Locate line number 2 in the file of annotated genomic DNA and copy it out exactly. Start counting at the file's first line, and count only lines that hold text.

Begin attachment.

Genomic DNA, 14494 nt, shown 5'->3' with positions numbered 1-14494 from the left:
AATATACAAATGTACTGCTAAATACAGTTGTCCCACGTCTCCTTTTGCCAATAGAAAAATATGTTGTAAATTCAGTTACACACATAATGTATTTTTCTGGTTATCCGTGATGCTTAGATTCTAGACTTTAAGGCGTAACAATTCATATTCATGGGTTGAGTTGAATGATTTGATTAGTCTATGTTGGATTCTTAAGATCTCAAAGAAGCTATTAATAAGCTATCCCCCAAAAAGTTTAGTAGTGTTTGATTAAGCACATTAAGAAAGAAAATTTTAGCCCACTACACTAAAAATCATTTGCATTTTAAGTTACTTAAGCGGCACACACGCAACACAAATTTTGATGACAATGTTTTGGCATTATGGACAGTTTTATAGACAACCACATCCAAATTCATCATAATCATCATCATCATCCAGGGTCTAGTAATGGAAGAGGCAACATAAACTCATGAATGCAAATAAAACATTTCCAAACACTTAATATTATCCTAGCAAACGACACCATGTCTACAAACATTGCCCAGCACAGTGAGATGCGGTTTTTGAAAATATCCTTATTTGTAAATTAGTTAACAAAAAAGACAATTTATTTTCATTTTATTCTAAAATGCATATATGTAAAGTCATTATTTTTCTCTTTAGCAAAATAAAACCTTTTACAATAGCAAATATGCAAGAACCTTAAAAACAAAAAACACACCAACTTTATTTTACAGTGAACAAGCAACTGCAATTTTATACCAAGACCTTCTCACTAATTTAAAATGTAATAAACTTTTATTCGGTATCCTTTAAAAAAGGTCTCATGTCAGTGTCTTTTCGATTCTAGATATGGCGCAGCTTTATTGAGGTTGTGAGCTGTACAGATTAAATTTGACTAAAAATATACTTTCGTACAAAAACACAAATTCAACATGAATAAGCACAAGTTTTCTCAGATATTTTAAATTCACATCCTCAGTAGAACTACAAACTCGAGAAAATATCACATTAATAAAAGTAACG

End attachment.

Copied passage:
AATATACAAATGTACTGCTAAATACAGTTGTCCCACGTCTCCTTTTGCCAATAGAAAAATATGTTGTAAATTCAGTTACACACATAATGTATTTTTCTGGTTATCCGTGATGCTTAGATTCTAGACTTTAAGGCGTAACAATTCATATTCATGGGTTGAGTTGAATGATTTGATTAGTCTATGTTGGATTCTTAAGATCTCAAAGAAGCTATTAATAAGCTATCCCCCAAAAAGTTTAGTAGTGTTTGATTAAGCACATTAAGAAAGAAAATTTTAGCCCACTACACTAAAAATCATTTGCATTTTAAGTTACTTAAGCGGCACACACGCAACACAAATTTTGATGACAATGTTTTGGCATTATGGACAGTTTTATAGACAACCACATCCAAATTCATCATAATCATCATCATCATCCAGGGTCTAGTAATGGAAGAGGCAACATAAACTCATGAATGCAAATAAAACATTTCCAAACACTTAATATTATCCTAGCAAACGACACCATGTCTACAAACATTGCCCAGCACAGTGAGATGCGGTTTTTGAAAATATCCTTATTTGTAAATTAGTTAACAAAAAAGACAATTTATTTTCATTTTATTCTAAAATGCATATATGTAAAGTCATTATTTTTCTCTTTAGCAAAATAAAACCTTTTACAATAGCAAATATGCAAGAACCTTAAAAACAAAAAACACACCAACTTTATTTTACAGTGAACAAGCAACTGCAATTTTATACCAAGACCTTCTCACTAATTTAAAATGTAATAAACTTTTATTCGGTATCCTTTAAAAAAGGTCTCATGTCAGTGTCTTTTCGATTCTAGATATGGCGCAGCTTTATTGAGGTTGTGAGCTGTACAGATTAAATTTGACTAAAAATATACTTTCGTACAAAAACACAAATTCAACATGAATAAGCACAAGTTTTCTCAGATATTTTAAATTCACATCCTCAGTAGAACTACAAACTCGAGAAAATATCACATTAATAAAAGTAACG